The one odd ball in flock that appears Dowitcher like is a Stilt Sandpiper.  They may appear very similar at first, but they are really two very different birds.  The Stilt Sandpiper is one of the oddest shorebirds out there.  They have combined characteristics of Yellowlegs and Dowitchers, but yet are a Calidris.

And the Stilt Sandpiper is one of my favorite shorebirds because it is very awesome despite it's oddness.

Ready for something really fun?  Lets go southwest of the Glendale Recharge Ponds to a dairy slop pond near Gila Bend.  I walk up to the elevated pond and find high numbers of shorebirds with four different species all together.  Despite the low species diversity, this group contained good numbers of Baird's and Pectoral Sandpipers, and the other two were numerous Least and several Western.  All four of the species can be seen in this photograph.  How many Pectoral and Baird's Sandpipers can you find in this picture?  Hint:  focus on leg color and size of the birds.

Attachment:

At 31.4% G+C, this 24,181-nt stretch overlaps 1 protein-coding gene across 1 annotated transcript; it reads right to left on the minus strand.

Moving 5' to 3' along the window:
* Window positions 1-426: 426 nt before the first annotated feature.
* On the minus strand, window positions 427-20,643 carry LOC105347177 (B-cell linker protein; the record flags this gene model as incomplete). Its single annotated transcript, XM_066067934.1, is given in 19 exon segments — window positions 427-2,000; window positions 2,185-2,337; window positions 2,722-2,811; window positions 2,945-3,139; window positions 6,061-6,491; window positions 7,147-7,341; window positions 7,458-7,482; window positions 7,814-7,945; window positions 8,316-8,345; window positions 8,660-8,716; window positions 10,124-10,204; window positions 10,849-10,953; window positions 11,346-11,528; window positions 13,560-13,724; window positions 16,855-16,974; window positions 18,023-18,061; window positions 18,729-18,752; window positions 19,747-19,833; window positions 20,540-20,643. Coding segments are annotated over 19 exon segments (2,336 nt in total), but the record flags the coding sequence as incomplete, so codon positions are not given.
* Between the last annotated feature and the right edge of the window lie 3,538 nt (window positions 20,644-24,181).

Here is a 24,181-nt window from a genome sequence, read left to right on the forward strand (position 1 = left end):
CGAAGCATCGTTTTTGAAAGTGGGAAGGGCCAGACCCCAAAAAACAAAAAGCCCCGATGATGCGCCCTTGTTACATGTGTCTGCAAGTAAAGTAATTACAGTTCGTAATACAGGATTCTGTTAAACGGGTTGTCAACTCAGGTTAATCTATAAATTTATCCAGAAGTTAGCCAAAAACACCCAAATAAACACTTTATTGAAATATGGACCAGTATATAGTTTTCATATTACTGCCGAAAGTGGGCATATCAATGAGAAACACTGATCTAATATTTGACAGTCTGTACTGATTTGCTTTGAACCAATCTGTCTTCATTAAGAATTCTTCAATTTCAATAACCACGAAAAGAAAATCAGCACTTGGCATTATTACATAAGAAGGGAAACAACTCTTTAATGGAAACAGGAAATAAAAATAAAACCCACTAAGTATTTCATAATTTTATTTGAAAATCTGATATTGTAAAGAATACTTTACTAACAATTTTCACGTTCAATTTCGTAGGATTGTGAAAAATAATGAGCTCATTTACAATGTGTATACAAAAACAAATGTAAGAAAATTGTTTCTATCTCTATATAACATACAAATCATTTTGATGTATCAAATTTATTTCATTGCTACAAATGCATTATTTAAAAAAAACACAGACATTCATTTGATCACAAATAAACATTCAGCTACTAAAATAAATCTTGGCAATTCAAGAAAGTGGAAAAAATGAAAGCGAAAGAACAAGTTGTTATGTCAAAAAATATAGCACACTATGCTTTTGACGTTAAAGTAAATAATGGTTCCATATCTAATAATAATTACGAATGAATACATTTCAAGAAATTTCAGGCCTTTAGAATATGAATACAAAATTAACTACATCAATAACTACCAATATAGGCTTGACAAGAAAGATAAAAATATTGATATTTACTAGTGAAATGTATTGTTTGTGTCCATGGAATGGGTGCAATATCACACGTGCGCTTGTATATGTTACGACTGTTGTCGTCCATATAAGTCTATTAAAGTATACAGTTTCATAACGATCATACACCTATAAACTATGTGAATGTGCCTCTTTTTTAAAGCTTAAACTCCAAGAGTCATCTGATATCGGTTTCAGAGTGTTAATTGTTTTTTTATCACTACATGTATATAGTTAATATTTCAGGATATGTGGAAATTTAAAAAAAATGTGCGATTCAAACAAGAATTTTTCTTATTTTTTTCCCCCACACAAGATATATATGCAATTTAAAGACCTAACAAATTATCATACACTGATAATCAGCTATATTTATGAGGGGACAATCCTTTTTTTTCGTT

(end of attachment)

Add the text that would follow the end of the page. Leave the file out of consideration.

I love watching shorebirds fly in big flocks as they execute sharp left and right and u-turns in perfect fashion as a big group.

Most of the sandpipers are of course Least.  But in these two pictures below, the Leasts are photographed with a Baird's Sandpiper in one and with a Pectoral Sandpiper in the other.

A wastewater pond in Gila Bend has oddly held two Canvasback for the summer and now into the early fall.  Will this bird ever leave?  It's probably the only Canvasback in Arizona right now.